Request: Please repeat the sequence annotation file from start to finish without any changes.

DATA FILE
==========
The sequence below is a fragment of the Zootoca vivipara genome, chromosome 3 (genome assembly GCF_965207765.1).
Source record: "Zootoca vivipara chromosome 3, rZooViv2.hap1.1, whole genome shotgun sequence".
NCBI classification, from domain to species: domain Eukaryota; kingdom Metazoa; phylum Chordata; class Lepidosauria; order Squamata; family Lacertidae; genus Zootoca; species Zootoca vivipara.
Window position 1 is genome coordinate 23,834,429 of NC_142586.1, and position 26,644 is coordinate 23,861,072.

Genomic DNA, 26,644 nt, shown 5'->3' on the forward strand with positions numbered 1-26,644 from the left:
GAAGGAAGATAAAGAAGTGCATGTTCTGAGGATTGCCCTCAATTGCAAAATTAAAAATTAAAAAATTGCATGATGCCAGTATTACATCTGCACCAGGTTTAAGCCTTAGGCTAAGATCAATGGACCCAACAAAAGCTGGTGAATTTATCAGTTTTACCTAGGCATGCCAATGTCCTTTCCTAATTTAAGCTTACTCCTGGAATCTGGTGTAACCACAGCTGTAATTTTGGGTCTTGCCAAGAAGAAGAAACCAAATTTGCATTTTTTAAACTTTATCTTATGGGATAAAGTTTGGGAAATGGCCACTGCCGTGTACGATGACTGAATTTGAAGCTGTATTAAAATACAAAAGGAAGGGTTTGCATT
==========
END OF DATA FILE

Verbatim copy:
The sequence below is a fragment of the Zootoca vivipara genome, chromosome 3 (genome assembly GCF_965207765.1).
Source record: "Zootoca vivipara chromosome 3, rZooViv2.hap1.1, whole genome shotgun sequence".
NCBI classification, from domain to species: domain Eukaryota; kingdom Metazoa; phylum Chordata; class Lepidosauria; order Squamata; family Lacertidae; genus Zootoca; species Zootoca vivipara.
Window position 1 is genome coordinate 23,834,429 of NC_142586.1, and position 26,644 is coordinate 23,861,072.

Genomic DNA, 26,644 nt, shown 5'->3' on the forward strand with positions numbered 1-26,644 from the left:
GAAGGAAGATAAAGAAGTGCATGTTCTGAGGATTGCCCTCAATTGCAAAATTAAAAATTAAAAAATTGCATGATGCCAGTATTACATCTGCACCAGGTTTAAGCCTTAGGCTAAGATCAATGGACCCAACAAAAGCTGGTGAATTTATCAGTTTTACCTAGGCATGCCAATGTCCTTTCCTAATTTAAGCTTACTCCTGGAATCTGGTGTAACCACAGCTGTAATTTTGGGTCTTGCCAAGAAGAAGAAACCAAATTTGCATTTTTTAAACTTTATCTTATGGGATAAAGTTTGGGAAATGGCCACTGCCGTGTACGATGACTGAATTTGAAGCTGTATTAAAATACAAAAGGAAGGGTTTGCATT